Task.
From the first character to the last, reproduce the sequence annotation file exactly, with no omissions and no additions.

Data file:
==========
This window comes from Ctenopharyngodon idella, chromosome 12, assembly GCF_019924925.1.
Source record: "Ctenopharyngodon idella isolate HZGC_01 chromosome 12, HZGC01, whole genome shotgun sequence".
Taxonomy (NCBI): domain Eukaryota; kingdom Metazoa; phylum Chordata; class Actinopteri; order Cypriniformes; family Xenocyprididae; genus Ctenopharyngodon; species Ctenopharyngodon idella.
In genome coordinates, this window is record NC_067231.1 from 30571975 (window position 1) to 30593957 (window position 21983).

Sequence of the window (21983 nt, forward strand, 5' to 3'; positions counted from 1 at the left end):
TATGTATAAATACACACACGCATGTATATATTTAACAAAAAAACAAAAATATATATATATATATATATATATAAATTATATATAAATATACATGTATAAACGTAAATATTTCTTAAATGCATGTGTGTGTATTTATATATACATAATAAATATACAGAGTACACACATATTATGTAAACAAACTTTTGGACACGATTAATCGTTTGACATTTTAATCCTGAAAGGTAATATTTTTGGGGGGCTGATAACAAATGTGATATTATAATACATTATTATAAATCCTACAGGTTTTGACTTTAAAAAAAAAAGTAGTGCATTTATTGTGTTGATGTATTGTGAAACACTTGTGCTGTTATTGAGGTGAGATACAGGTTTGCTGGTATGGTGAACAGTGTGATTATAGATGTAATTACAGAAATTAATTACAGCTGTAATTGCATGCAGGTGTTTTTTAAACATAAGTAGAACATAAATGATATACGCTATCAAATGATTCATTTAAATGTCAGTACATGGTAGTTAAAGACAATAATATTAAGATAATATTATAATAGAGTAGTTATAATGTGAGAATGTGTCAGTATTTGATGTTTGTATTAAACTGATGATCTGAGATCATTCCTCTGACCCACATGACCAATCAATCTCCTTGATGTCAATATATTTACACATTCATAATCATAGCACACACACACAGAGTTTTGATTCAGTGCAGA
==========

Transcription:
This window comes from Ctenopharyngodon idella, chromosome 12, assembly GCF_019924925.1.
Source record: "Ctenopharyngodon idella isolate HZGC_01 chromosome 12, HZGC01, whole genome shotgun sequence".
Taxonomy (NCBI): domain Eukaryota; kingdom Metazoa; phylum Chordata; class Actinopteri; order Cypriniformes; family Xenocyprididae; genus Ctenopharyngodon; species Ctenopharyngodon idella.
In genome coordinates, this window is record NC_067231.1 from 30571975 (window position 1) to 30593957 (window position 21983).

Sequence of the window (21983 nt, forward strand, 5' to 3'; positions counted from 1 at the left end):
TATGTATAAATACACACACGCATGTATATATTTAACAAAAAAACAAAAATATATATATATATATATATATATAAATTATATATAAATATACATGTATAAACGTAAATATTTCTTAAATGCATGTGTGTGTATTTATATATACATAATAAATATACAGAGTACACACATATTATGTAAACAAACTTTTGGACACGATTAATCGTTTGACATTTTAATCCTGAAAGGTAATATTTTTGGGGGGCTGATAACAAATGTGATATTATAATACATTATTATAAATCCTACAGGTTTTGACTTTAAAAAAAAAAGTAGTGCATTTATTGTGTTGATGTATTGTGAAACACTTGTGCTGTTATTGAGGTGAGATACAGGTTTGCTGGTATGGTGAACAGTGTGATTATAGATGTAATTACAGAAATTAATTACAGCTGTAATTGCATGCAGGTGTTTTTTAAACATAAGTAGAACATAAATGATATACGCTATCAAATGATTCATTTAAATGTCAGTACATGGTAGTTAAAGACAATAATATTAAGATAATATTATAATAGAGTAGTTATAATGTGAGAATGTGTCAGTATTTGATGTTTGTATTAAACTGATGATCTGAGATCATTCCTCTGACCCACATGACCAATCAATCTCCTTGATGTCAATATATTTACACATTCATAATCATAGCACACACACACAGAGTTTTGATTCAGTGCAGA